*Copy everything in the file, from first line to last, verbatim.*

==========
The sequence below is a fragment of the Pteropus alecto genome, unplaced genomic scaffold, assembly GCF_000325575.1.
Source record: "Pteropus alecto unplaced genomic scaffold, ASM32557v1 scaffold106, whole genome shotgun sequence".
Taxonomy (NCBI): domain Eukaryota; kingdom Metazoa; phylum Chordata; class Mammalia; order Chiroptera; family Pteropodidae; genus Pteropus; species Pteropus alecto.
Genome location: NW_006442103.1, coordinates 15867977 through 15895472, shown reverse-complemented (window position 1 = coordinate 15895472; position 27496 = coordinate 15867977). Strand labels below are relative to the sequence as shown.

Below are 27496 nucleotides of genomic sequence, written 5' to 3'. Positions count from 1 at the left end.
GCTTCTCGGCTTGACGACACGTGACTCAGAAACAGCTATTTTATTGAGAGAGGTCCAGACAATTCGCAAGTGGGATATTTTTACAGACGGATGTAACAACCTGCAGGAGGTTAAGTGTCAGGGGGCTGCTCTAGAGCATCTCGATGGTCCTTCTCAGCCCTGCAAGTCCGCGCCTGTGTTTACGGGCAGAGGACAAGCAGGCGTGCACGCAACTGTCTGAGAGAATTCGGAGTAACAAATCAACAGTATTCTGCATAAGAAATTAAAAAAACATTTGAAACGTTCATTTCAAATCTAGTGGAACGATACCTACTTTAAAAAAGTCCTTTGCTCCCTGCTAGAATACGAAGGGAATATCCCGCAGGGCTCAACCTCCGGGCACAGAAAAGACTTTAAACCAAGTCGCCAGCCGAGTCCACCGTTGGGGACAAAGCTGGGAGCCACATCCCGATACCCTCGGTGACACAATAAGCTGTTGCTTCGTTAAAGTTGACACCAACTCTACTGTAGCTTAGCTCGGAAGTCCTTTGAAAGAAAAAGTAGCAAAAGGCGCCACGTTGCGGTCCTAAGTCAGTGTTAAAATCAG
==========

The sequence below is a fragment of the Pteropus alecto genome, unplaced genomic scaffold, assembly GCF_000325575.1.
Source record: "Pteropus alecto unplaced genomic scaffold, ASM32557v1 scaffold106, whole genome shotgun sequence".
Taxonomy (NCBI): domain Eukaryota; kingdom Metazoa; phylum Chordata; class Mammalia; order Chiroptera; family Pteropodidae; genus Pteropus; species Pteropus alecto.
Genome location: NW_006442103.1, coordinates 15867977 through 15895472, shown reverse-complemented (window position 1 = coordinate 15895472; position 27496 = coordinate 15867977). Strand labels below are relative to the sequence as shown.

Below are 27496 nucleotides of genomic sequence, written 5' to 3'. Positions count from 1 at the left end.
GCTTCTCGGCTTGACGACACGTGACTCAGAAACAGCTATTTTATTGAGAGAGGTCCAGACAATTCGCAAGTGGGATATTTTTACAGACGGATGTAACAACCTGCAGGAGGTTAAGTGTCAGGGGGCTGCTCTAGAGCATCTCGATGGTCCTTCTCAGCCCTGCAAGTCCGCGCCTGTGTTTACGGGCAGAGGACAAGCAGGCGTGCACGCAACTGTCTGAGAGAATTCGGAGTAACAAATCAACAGTATTCTGCATAAGAAATTAAAAAAACATTTGAAACGTTCATTTCAAATCTAGTGGAACGATACCTACTTTAAAAAAGTCCTTTGCTCCCTGCTAGAATACGAAGGGAATATCCCGCAGGGCTCAACCTCCGGGCACAGAAAAGACTTTAAACCAAGTCGCCAGCCGAGTCCACCGTTGGGGACAAAGCTGGGAGCCACATCCCGATACCCTCGGTGACACAATAAGCTGTTGCTTCGTTAAAGTTGACACCAACTCTACTGTAGCTTAGCTCGGAAGTCCTTTGAAAGAAAAAGTAGCAAAAGGCGCCACGTTGCGGTCCTAAGTCAGTGTTAAAATCAG